1. #EarningsSlowing – this is our top Hedgeye Global Macro Theme for Q4 2012 (send an email if you want the slide-deck; I did meetings all day in Boston yesterday and we came away with plenty more long-cycle ideas to discuss on peak US Corporate margins). #EarningsSlowing remains very relevant this morning with both Intel (INTC) and IBM reiterating the same.
2. Tech Stocks (XLK) – if you didn’t know global growth slowing would translate into +/- GDP businesses (semis, hardware, etc.) seeing top and bottom line slowdowns, now you know. Tech is down -2.4% for October.
3. The sun rises in the East
While Obama, Geithner, and Bernanke continue to believe that they can “smooth” the economic cycle (Keynesian Economics 101), points #1 and #2 are now colliding with point #3 (gravity). The stock market hasn’t been the economy in 2012 but, eventually, they’ll collide.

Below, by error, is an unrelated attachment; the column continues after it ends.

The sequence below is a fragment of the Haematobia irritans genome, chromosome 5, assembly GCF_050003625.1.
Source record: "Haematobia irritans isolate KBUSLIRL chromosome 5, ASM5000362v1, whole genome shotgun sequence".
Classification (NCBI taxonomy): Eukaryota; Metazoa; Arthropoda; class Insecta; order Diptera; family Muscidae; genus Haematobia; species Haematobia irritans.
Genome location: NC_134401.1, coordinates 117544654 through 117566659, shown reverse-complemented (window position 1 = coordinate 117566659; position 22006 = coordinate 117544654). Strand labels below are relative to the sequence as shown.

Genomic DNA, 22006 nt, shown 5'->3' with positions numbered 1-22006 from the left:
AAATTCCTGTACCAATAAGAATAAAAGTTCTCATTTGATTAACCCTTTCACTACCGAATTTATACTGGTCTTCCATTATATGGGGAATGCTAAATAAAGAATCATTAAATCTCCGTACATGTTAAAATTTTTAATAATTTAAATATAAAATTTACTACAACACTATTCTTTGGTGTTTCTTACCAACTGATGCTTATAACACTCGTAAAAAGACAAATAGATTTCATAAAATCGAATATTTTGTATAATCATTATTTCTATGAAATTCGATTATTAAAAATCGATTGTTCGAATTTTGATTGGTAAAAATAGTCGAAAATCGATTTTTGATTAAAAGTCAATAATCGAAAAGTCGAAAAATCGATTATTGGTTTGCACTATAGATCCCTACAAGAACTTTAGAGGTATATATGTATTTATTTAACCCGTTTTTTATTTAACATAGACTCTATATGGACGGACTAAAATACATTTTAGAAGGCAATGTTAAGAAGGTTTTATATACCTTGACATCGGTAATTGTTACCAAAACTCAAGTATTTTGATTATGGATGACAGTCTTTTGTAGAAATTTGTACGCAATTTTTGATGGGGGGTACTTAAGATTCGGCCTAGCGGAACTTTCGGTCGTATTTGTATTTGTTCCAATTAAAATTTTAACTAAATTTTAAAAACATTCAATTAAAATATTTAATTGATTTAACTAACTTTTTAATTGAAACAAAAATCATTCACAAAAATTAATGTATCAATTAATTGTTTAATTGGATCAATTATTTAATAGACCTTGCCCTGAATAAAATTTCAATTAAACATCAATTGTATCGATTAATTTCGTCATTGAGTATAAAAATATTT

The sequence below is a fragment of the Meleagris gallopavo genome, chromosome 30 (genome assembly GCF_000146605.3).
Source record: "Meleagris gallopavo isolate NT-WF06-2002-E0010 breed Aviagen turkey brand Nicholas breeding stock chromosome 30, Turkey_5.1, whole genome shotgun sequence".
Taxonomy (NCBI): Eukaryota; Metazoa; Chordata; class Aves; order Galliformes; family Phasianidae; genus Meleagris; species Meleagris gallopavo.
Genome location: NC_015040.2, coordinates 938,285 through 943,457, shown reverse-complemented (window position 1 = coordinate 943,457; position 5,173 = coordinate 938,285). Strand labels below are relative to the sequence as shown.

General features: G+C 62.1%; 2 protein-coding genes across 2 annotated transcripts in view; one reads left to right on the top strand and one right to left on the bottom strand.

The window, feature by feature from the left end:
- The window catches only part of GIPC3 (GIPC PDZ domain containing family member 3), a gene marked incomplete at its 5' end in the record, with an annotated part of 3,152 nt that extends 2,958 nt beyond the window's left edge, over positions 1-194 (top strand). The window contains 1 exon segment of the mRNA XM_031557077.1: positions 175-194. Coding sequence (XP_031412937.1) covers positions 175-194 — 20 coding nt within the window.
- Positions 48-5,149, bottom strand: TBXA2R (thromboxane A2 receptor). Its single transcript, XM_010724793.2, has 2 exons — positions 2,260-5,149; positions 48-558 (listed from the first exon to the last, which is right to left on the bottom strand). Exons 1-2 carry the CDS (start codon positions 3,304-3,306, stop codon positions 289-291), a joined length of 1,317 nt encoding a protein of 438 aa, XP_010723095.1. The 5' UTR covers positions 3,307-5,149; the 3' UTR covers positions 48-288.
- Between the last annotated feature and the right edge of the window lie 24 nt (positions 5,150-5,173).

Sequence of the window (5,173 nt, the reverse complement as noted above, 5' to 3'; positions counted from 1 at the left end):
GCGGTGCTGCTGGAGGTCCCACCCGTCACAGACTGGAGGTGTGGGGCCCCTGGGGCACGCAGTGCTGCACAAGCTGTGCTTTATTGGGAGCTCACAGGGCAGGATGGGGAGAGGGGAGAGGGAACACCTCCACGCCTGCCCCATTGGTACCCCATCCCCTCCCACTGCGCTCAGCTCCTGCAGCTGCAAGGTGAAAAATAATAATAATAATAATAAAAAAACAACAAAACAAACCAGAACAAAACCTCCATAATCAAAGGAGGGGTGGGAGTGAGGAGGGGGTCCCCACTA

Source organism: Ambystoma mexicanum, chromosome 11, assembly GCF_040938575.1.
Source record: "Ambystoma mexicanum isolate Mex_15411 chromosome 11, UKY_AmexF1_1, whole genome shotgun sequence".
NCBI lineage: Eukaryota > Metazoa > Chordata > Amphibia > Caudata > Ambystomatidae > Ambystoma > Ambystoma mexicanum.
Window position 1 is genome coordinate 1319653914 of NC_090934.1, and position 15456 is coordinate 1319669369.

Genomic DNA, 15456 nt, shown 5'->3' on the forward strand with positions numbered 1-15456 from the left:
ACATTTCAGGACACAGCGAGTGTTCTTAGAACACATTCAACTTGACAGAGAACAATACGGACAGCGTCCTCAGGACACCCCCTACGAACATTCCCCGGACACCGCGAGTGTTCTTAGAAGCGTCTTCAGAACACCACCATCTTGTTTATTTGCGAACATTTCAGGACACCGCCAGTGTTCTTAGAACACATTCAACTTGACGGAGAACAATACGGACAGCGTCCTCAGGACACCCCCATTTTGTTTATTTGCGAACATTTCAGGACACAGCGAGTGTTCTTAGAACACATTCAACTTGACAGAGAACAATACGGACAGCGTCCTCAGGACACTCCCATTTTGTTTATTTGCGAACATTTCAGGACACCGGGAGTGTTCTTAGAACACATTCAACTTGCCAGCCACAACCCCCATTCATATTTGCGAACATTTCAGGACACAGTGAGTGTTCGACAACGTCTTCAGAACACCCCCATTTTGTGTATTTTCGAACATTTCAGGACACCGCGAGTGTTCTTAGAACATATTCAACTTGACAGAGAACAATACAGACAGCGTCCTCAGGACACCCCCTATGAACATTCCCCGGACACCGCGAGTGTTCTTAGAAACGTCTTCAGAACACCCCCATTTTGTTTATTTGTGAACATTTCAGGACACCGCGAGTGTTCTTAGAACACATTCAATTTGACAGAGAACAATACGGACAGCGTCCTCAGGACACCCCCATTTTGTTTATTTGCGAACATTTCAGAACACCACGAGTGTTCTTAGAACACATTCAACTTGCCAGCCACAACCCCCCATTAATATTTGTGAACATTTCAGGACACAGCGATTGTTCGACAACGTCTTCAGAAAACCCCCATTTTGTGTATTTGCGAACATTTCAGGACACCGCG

What’s the market’s truth (last price) telling you this morning?
- Lower-highs in stocks (globally)
- Higher-lows in bonds (globally)
- EUR/USD testing its TAIL risk line of resistance
On that last point, I can’t overstate how important the next currency move is from here.
A) IF the US Dollar snaps its TAIL line of support ($78.11)
B) AND the Euro (vs USD) breaks out above its TAIL risk line of resistance ($1.31)
C) THEN the market is probably telling you that Obama is going to win the Election
Four more years of the same (Big Government Interventions, Spending, and Regulation/Rule-Making on-the-fly) might actually be fantastic for the stock market – but it will continue to crush both real (inflation adjusted) economic growth, hiring, and confidence. I wonder what the 47% think about that?